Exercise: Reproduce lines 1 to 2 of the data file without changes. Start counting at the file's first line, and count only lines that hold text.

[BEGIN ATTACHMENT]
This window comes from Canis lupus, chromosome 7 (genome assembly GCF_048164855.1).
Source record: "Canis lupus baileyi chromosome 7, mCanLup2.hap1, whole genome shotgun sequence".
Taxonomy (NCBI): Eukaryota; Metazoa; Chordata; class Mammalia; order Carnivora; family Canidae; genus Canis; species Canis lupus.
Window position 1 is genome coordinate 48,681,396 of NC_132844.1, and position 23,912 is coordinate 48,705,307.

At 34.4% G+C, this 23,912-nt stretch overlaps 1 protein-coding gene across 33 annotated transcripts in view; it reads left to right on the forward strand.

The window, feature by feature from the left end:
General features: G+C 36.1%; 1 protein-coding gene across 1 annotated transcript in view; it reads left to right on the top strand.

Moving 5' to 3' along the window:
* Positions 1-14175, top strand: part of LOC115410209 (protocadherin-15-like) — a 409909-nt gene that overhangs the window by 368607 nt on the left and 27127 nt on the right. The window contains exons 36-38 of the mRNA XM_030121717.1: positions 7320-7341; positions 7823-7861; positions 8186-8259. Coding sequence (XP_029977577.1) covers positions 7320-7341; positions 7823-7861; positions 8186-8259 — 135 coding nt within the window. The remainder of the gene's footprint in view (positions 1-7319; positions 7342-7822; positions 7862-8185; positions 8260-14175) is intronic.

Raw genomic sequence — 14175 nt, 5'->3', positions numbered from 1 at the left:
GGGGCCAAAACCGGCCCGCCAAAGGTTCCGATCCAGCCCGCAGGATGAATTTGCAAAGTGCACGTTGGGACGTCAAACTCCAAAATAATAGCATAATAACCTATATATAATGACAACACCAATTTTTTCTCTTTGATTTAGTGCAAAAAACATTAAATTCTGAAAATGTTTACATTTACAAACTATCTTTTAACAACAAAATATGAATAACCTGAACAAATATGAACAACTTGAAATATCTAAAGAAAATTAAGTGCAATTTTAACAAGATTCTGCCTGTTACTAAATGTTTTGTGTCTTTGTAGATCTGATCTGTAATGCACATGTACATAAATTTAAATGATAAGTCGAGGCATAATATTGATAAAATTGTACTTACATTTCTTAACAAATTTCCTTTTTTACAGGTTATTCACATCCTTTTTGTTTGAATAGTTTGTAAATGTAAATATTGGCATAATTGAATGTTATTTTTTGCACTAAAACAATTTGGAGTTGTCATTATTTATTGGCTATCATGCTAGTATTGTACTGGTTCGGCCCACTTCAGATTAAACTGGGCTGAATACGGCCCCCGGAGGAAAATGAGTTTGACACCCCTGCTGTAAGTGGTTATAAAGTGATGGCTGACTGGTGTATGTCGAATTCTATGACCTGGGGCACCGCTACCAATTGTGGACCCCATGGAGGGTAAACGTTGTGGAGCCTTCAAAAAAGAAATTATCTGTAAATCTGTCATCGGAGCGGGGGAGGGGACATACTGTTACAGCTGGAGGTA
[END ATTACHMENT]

This window comes from Canis lupus, chromosome 7 (genome assembly GCF_048164855.1).
Source record: "Canis lupus baileyi chromosome 7, mCanLup2.hap1, whole genome shotgun sequence".